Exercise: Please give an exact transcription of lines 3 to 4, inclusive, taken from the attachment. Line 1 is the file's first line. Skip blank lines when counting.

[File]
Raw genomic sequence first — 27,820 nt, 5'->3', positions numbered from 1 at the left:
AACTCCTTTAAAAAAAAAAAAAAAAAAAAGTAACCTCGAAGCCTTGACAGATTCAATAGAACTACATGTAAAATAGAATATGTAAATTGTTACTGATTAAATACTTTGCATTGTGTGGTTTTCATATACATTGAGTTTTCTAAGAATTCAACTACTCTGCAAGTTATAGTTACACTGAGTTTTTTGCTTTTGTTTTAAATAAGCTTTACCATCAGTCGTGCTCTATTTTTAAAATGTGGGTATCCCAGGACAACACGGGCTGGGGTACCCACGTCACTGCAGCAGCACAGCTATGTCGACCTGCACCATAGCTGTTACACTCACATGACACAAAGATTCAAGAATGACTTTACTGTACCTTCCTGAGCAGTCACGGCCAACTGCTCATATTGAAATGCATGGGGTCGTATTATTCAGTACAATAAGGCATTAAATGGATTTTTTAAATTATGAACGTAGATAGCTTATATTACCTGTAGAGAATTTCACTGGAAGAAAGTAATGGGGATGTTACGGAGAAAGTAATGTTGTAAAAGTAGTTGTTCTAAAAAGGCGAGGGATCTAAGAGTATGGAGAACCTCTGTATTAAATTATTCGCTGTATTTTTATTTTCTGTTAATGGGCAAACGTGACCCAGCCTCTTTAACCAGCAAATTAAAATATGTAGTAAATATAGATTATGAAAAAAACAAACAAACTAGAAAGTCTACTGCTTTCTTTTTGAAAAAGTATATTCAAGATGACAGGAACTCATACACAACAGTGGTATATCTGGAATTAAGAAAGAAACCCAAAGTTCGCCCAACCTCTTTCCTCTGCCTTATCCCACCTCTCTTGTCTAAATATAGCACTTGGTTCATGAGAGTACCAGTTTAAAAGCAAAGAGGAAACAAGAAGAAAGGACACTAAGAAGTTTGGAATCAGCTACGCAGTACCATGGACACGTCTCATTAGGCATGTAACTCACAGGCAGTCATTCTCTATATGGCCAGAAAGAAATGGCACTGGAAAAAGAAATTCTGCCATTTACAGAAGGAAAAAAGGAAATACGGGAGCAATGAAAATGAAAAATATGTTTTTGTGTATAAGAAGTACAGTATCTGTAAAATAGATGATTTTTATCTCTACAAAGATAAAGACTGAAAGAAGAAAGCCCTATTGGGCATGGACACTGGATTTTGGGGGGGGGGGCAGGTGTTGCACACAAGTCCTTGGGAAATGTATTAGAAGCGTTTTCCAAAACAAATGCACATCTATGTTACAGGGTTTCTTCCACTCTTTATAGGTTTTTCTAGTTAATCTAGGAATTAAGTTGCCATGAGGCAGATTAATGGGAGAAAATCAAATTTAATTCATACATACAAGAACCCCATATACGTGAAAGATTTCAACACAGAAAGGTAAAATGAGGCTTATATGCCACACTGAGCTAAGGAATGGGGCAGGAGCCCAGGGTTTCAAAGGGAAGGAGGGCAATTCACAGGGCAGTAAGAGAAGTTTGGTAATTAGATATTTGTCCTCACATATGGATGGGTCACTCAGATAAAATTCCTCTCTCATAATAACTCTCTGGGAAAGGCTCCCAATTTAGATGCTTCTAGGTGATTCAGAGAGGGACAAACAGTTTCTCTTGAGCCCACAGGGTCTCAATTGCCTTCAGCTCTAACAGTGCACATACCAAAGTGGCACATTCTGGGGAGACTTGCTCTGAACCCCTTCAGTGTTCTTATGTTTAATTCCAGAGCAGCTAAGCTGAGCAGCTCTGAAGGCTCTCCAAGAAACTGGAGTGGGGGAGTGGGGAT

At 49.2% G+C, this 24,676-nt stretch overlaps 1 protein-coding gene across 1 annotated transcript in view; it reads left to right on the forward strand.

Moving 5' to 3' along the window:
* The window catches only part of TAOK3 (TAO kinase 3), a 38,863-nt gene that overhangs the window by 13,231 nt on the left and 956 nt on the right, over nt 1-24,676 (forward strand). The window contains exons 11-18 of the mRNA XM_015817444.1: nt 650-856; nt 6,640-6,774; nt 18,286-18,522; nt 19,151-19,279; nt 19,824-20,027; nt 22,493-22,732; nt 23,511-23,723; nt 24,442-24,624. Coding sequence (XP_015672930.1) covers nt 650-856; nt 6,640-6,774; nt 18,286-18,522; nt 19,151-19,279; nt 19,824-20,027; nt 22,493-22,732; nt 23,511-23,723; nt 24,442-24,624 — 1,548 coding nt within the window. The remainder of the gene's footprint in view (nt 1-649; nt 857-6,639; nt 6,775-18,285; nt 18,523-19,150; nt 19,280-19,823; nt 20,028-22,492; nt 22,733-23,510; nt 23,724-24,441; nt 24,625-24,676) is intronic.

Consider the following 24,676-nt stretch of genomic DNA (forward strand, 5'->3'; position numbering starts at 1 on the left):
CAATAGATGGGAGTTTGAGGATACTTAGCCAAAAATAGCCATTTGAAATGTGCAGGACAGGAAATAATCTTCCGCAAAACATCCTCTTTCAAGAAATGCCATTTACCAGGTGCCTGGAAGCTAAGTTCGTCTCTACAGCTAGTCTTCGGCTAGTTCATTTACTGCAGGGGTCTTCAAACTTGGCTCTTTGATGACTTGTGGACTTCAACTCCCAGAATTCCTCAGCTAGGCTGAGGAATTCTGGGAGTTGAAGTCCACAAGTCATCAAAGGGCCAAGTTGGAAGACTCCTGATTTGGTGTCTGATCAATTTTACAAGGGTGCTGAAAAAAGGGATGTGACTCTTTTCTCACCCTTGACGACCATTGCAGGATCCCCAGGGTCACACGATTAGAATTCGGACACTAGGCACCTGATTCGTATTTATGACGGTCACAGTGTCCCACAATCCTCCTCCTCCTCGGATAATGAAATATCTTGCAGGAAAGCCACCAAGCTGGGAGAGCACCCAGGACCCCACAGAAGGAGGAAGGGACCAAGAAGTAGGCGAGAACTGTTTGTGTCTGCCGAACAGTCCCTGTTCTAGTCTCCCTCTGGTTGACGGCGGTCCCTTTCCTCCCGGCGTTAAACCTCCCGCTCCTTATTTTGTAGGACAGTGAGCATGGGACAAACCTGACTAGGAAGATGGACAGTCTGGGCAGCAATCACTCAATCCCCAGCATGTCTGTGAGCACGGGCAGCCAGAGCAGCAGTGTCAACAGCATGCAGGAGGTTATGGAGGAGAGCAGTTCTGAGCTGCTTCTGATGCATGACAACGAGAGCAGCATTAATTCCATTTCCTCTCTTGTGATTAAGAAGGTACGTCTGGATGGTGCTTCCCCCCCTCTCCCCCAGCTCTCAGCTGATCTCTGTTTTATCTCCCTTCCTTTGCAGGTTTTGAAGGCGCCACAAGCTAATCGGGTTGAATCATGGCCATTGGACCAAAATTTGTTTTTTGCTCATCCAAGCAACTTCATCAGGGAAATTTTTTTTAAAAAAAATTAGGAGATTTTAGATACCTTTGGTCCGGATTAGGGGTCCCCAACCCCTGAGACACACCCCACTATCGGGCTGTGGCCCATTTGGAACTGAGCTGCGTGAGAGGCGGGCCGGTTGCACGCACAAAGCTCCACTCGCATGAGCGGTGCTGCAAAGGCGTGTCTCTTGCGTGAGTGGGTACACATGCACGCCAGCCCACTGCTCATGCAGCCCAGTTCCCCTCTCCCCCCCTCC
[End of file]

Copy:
At 49.2% G+C, this 24,676-nt stretch overlaps 1 protein-coding gene across 1 annotated transcript in view; it reads left to right on the forward strand.

Moving 5' to 3' along the window: